Browse Prior Art Database

Remote Virtual Device Support

IP.com Disclosure Number: IPCOM000037016D
Original Publication Date: 1989-Nov-01
Included in the Prior Art Database: 2005-Jan-29
Document File: 3 page(s) / 69K

Publishing Venue

IBM

Related People

Blake, PR: AUTHOR [+2]

Abstract

This disclosure relates to the virtual machine (VM) operating system and remote virtual device support (RVDS). Both local and remote systems must be running VM. The concept disclosed enables VM users logged on to a local system access to virtual devices on a remote system. This is achieved by intercepting all I/Os to a virtual device and re-routing it to the remote system for execution. This is achieved by shipping the I/O request to a virtual machine on the local system, which sends the request via a communications link to a virtual machine on the remote system. Any device on any CPU can be used by any other CPU. RVDS consists of a set of modifications to VM/370 and a program that runs in a local and remote virtual machine connected together via a CTC.

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Remote Virtual Device Support

This disclosure relates to the virtual machine (VM) operating system and remote virtual device support (RVDS). Both local and remote systems must be running VM. The concept disclosed enables VM users logged on to a local system access to virtual devices on a remote system. This is achieved by intercepting all I/Os to a virtual device and re-routing it to the remote system for execution. This is achieved by shipping the I/O request to a virtual machine on the local system, which sends the request via a communications link to a virtual machine on the remote system. Any device on any CPU can be used by any other CPU. RVDS consists of a set of modifications to VM/370 and a program that runs in a local and remote virtual machine connected together via a CTC.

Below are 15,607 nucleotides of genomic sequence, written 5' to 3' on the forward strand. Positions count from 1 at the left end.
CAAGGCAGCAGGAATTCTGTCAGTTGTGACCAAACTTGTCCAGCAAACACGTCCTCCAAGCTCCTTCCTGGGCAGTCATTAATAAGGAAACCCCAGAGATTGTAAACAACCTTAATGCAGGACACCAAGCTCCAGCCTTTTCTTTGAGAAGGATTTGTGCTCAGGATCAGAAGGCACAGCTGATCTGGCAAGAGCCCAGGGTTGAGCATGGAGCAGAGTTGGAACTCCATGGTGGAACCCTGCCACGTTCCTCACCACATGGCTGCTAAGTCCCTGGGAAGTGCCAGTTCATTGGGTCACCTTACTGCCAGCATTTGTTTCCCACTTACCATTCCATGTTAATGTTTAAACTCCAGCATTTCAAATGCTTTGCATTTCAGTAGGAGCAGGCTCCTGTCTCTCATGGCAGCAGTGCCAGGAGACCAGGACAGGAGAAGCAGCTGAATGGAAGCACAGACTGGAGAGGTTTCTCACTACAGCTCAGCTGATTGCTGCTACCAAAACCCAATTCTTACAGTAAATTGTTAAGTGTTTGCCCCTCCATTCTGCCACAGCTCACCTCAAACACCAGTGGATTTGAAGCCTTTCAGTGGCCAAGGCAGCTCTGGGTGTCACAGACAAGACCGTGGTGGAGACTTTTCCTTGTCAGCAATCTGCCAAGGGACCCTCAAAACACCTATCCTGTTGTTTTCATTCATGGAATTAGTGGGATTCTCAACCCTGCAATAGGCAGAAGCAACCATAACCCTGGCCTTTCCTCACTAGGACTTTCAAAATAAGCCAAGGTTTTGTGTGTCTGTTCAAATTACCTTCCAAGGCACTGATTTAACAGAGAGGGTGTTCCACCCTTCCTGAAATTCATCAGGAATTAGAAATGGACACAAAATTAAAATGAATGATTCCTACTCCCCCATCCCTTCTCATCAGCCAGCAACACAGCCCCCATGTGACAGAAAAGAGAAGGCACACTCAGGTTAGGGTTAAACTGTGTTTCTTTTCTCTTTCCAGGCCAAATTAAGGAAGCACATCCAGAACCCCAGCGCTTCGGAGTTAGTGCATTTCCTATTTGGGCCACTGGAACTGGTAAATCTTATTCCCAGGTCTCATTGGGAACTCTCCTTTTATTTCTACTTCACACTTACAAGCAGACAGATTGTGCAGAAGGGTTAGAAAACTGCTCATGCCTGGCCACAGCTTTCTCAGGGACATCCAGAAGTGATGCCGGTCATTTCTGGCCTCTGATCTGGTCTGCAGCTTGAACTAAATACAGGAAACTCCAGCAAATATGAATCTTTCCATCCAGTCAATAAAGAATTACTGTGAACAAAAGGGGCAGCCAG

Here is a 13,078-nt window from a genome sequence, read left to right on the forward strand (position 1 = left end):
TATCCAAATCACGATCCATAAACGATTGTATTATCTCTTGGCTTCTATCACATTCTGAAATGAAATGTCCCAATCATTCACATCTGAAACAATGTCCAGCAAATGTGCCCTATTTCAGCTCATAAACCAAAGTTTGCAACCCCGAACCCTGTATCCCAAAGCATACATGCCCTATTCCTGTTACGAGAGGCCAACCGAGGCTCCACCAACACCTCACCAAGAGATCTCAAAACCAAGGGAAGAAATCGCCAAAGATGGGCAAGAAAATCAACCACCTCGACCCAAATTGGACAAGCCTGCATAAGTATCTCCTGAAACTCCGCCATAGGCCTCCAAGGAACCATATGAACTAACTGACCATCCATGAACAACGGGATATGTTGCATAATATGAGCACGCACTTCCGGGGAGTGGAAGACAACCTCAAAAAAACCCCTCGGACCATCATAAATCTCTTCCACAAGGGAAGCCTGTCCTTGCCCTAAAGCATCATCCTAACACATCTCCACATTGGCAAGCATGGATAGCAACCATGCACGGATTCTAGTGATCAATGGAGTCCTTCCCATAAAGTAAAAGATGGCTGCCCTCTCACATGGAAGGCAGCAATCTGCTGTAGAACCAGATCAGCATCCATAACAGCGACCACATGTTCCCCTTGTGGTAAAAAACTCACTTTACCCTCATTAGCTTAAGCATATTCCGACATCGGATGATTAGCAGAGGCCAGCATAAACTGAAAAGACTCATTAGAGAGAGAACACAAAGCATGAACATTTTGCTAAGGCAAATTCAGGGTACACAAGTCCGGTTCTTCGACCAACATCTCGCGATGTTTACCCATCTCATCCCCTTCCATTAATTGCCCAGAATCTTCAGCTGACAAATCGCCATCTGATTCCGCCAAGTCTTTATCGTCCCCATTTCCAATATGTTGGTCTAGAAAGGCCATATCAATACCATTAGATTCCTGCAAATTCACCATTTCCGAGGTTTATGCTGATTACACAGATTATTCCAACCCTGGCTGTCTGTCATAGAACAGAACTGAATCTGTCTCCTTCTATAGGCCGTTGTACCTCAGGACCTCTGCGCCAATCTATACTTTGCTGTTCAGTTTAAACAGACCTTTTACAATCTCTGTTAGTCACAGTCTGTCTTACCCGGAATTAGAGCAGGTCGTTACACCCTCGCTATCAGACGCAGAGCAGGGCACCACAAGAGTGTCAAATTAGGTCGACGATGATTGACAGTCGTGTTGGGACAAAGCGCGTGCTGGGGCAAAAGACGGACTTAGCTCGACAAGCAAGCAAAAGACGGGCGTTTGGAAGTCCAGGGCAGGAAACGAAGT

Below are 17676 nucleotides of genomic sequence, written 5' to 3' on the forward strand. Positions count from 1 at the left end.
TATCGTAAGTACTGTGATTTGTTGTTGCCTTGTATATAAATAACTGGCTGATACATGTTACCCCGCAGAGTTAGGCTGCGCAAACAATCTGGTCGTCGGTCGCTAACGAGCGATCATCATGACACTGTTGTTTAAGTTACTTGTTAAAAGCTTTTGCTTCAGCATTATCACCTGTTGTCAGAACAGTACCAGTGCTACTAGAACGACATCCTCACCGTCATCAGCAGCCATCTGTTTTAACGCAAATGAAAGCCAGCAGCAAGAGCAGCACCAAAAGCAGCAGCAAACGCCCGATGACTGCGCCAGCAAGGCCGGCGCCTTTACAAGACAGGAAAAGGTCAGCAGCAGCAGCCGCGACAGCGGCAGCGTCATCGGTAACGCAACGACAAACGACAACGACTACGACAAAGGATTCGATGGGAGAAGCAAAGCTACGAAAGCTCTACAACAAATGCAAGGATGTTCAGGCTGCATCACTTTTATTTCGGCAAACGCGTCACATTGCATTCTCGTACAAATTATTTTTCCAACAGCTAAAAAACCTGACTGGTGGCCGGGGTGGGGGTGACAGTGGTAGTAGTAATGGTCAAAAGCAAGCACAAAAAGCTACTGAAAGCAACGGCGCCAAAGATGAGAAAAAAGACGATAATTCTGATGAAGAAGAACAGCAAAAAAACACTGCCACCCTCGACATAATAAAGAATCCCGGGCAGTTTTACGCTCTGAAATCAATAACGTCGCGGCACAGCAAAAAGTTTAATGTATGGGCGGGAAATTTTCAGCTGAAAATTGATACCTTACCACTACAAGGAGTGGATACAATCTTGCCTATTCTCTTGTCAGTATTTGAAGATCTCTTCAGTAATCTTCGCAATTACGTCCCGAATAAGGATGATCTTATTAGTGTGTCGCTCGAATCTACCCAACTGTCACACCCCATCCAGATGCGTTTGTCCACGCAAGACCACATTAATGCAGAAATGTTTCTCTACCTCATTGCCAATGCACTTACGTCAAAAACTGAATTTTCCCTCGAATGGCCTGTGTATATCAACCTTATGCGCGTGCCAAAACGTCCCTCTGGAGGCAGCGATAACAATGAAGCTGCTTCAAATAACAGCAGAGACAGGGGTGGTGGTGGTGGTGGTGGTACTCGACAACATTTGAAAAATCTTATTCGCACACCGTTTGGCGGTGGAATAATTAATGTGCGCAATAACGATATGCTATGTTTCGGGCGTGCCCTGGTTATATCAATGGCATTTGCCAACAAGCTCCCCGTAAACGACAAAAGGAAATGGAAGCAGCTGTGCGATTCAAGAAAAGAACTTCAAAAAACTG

The remote devices currently supported are virtual minidisks. The minidisk is defined to the remote system in its VM directory and access is authorized on the local system. The user is unaware that the minidisk is on a remote system.

This allows user access to data across systems that do not need to be physically adjacent. Access is transparent to the user.

Briefly, user I/O for a remote minidisk is 'trapped' or intercepted by the local system control program; sent over a CTC link to the remote system associated with the real DASD; the remote system then executes the I/O operation and returns any data to the local machine and, hence, to the user. The advantage is that it allows one CPU to access data on a remote CPU without the use of shared DASD.

The RVDS program is illustrated in the Control Program (CP) and Disk I/O Dataflow which should be referred to in conjunction with the following brief description. In this description Surrogate is the name of the RVDS virtual machine on the local system and Mirror is the name of the RVDS virtual machine on the remote system. Remote Device is defined to CP. All I/O to the Remote Device is intercepted in CP.

CP communicates, via IUCV, to a Surrogate machine.

The Surrogate machine is coupled to a Mirror machine

via a CTC.

The CCWs (+ data) are sent to the Mirror.

The Mirror machine executes the CCWs and returns the

results

(+ data) back to the Surrogate machine.

The Surrogate machine passes this data back to CP

which, in turn,

passes it back to the User.

Any error conditions are reflected back...